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J Exp Zool A Ecol Genet Physiol. 2010 Feb 1;313(2):114-21. doi: 10.1002/jez.579.

How a heavy-bodied snake strikes quickly: high-power axial musculature in the puff adder (Bitis arietans).

Author information

1
Department of Biology, Washburn University, Topeka, Kansas, USA. Bruce_Young@uml.edu

Abstract

Despite being large, heavy-bodied snakes, puff adders (Bitis arietans) are capable of achieving strike velocities and accelerations similar to, or greater than, those of much smaller snakes (means of 2.6 and 72 m/sec(2), respectively). The mechanistic basis of the strike was examined using high-speed digital videography, coupled with electromyographic (EMG) analysis, of the two main extensors of the vertebral column, the semispinalis and longissimus. Although the strike involves the rapid extension of preformed body curves, the extensor muscles were not electrically active during body extension. The vertebral extensor muscles exhibited bursts of electrical activity before the onset of movement-and quantified features of these EMG signals were significantly related to kinematic aspects of the strike (e.g., acceleration)-however, this electrical activity terminated shortly (approximately 50 msec) before the onset of movement. It is hypothesized that the prestrike activity of the extensor muscles functions to place the (extensive) musculo-tendon complex of the snake's epaxial muscles under tension, and that the displacement of the body during the strike is due to the elastic recoil of this musculo-tendon complex. Incorporation of this type of elastic recoil would increase the power output of the vertebral extensors. Power amplification of the vertebral extensors may be an evolutionary necessity if a large, heavy-bodied snake, like B. arietans, is going to achieve rapid acceleration during the strike.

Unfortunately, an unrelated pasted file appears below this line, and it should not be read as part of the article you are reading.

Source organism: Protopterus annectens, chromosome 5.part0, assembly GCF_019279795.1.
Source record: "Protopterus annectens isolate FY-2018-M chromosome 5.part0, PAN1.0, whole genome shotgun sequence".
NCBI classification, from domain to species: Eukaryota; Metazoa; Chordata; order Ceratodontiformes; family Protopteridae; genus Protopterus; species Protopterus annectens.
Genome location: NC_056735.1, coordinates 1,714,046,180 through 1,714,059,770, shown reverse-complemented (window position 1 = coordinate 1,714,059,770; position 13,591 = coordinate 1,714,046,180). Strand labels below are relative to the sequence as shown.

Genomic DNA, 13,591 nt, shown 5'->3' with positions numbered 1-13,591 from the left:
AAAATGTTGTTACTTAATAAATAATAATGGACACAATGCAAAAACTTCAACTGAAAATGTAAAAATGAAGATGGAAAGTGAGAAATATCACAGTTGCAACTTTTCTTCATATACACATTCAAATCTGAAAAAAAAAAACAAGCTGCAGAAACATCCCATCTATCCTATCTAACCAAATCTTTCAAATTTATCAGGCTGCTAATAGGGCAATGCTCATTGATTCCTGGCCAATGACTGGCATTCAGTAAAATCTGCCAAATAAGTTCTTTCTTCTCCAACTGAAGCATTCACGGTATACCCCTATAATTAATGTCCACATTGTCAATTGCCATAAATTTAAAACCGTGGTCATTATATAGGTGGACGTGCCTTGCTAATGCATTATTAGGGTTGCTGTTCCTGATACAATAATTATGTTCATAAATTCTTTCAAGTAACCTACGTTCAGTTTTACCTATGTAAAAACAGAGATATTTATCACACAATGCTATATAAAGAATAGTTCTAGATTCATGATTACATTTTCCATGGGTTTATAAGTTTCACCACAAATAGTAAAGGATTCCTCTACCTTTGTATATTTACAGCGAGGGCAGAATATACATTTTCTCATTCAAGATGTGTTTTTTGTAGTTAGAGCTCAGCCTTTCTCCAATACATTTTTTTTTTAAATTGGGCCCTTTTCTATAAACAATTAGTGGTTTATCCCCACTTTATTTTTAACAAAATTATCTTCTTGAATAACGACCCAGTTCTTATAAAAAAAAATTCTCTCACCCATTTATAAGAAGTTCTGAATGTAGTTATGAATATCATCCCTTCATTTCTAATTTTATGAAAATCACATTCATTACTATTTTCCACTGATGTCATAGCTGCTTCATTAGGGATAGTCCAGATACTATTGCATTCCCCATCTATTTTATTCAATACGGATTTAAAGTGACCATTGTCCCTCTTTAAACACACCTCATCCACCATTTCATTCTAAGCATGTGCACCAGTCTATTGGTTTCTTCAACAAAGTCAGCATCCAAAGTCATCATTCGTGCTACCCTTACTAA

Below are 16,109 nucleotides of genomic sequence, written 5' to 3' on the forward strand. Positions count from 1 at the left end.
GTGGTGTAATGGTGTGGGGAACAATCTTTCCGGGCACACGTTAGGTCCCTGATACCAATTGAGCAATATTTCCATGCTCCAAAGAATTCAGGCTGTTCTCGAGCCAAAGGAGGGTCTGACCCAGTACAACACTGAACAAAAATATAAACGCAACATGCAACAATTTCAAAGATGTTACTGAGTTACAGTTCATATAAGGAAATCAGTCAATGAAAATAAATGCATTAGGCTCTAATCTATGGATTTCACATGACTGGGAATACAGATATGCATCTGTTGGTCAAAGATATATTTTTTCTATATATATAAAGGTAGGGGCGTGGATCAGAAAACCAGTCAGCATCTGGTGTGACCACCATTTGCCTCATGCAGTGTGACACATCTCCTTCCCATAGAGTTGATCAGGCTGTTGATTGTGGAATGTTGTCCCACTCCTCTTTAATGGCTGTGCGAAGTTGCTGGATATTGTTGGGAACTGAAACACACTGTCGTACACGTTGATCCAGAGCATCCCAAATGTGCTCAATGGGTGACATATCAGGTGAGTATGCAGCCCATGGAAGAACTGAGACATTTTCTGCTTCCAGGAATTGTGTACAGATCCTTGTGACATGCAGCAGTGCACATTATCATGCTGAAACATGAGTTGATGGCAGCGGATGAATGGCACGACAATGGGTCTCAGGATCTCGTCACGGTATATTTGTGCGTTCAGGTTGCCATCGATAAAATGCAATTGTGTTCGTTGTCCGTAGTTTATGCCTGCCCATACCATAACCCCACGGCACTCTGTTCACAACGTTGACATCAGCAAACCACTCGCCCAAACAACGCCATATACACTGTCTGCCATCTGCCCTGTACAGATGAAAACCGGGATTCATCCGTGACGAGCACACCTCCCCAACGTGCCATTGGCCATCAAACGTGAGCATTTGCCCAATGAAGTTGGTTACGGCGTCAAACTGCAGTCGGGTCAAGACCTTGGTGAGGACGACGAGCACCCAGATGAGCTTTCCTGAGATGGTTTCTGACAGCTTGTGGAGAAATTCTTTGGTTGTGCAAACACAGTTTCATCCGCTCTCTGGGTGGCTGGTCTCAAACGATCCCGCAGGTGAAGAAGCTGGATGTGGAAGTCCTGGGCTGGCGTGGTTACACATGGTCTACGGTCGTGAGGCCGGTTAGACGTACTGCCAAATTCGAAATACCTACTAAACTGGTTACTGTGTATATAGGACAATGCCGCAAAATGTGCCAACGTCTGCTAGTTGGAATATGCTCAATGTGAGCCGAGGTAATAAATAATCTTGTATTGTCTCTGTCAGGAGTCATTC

PMID:
20039332
DOI:
10.1002/jez.579
[Indexed for MEDLINE]

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